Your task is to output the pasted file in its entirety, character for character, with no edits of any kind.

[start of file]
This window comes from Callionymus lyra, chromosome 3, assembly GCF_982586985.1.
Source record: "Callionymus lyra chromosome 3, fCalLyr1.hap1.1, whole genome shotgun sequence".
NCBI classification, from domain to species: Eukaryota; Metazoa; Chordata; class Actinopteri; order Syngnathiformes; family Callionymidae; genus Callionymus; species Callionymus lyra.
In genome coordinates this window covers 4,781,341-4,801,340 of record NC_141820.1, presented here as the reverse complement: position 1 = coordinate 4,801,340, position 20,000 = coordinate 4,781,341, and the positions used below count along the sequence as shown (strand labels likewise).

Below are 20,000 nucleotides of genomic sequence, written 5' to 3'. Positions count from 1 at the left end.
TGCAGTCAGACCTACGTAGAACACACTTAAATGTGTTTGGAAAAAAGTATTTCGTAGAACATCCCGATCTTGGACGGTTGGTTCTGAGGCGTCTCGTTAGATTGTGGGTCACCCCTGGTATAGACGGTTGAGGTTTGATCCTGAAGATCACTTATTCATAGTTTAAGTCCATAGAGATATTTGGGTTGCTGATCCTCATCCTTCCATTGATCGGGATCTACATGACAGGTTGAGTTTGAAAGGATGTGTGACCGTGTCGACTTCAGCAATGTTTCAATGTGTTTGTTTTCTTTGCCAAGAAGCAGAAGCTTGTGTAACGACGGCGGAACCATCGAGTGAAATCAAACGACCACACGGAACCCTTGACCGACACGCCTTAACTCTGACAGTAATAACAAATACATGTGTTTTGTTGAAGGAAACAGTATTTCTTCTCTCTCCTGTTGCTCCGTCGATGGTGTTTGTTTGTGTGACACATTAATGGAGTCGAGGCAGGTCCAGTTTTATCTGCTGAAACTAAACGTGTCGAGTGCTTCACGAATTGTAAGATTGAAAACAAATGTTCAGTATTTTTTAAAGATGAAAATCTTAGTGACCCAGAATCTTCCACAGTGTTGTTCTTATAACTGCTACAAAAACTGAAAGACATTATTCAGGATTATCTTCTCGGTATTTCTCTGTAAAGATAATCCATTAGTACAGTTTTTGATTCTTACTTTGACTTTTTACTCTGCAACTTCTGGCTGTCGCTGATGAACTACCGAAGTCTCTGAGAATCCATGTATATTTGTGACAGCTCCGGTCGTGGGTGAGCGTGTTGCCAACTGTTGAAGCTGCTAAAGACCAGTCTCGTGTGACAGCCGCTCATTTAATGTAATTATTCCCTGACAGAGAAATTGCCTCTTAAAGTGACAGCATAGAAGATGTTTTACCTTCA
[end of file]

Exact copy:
This window comes from Callionymus lyra, chromosome 3, assembly GCF_982586985.1.
Source record: "Callionymus lyra chromosome 3, fCalLyr1.hap1.1, whole genome shotgun sequence".
NCBI classification, from domain to species: Eukaryota; Metazoa; Chordata; class Actinopteri; order Syngnathiformes; family Callionymidae; genus Callionymus; species Callionymus lyra.
In genome coordinates this window covers 4,781,341-4,801,340 of record NC_141820.1, presented here as the reverse complement: position 1 = coordinate 4,801,340, position 20,000 = coordinate 4,781,341, and the positions used below count along the sequence as shown (strand labels likewise).

Below are 20,000 nucleotides of genomic sequence, written 5' to 3'. Positions count from 1 at the left end.
TGCAGTCAGACCTACGTAGAACACACTTAAATGTGTTTGGAAAAAAGTATTTCGTAGAACATCCCGATCTTGGACGGTTGGTTCTGAGGCGTCTCGTTAGATTGTGGGTCACCCCTGGTATAGACGGTTGAGGTTTGATCCTGAAGATCACTTATTCATAGTTTAAGTCCATAGAGATATTTGGGTTGCTGATCCTCATCCTTCCATTGATCGGGATCTACATGACAGGTTGAGTTTGAAAGGATGTGTGACCGTGTCGACTTCAGCAATGTTTCAATGTGTTTGTTTTCTTTGCCAAGAAGCAGAAGCTTGTGTAACGACGGCGGAACCATCGAGTGAAATCAAACGACCACACGGAACCCTTGACCGACACGCCTTAACTCTGACAGTAATAACAAATACATGTGTTTTGTTGAAGGAAACAGTATTTCTTCTCTCTCCTGTTGCTCCGTCGATGGTGTTTGTTTGTGTGACACATTAATGGAGTCGAGGCAGGTCCAGTTTTATCTGCTGAAACTAAACGTGTCGAGTGCTTCACGAATTGTAAGATTGAAAACAAATGTTCAGTATTTTTTAAAGATGAAAATCTTAGTGACCCAGAATCTTCCACAGTGTTGTTCTTATAACTGCTACAAAAACTGAAAGACATTATTCAGGATTATCTTCTCGGTATTTCTCTGTAAAGATAATCCATTAGTACAGTTTTTGATTCTTACTTTGACTTTTTACTCTGCAACTTCTGGCTGTCGCTGATGAACTACCGAAGTCTCTGAGAATCCATGTATATTTGTGACAGCTCCGGTCGTGGGTGAGCGTGTTGCCAACTGTTGAAGCTGCTAAAGACCAGTCTCGTGTGACAGCCGCTCATTTAATGTAATTATTCCCTGACAGAGAAATTGCCTCTTAAAGTGACAGCATAGAAGATGTTTTACCTTCA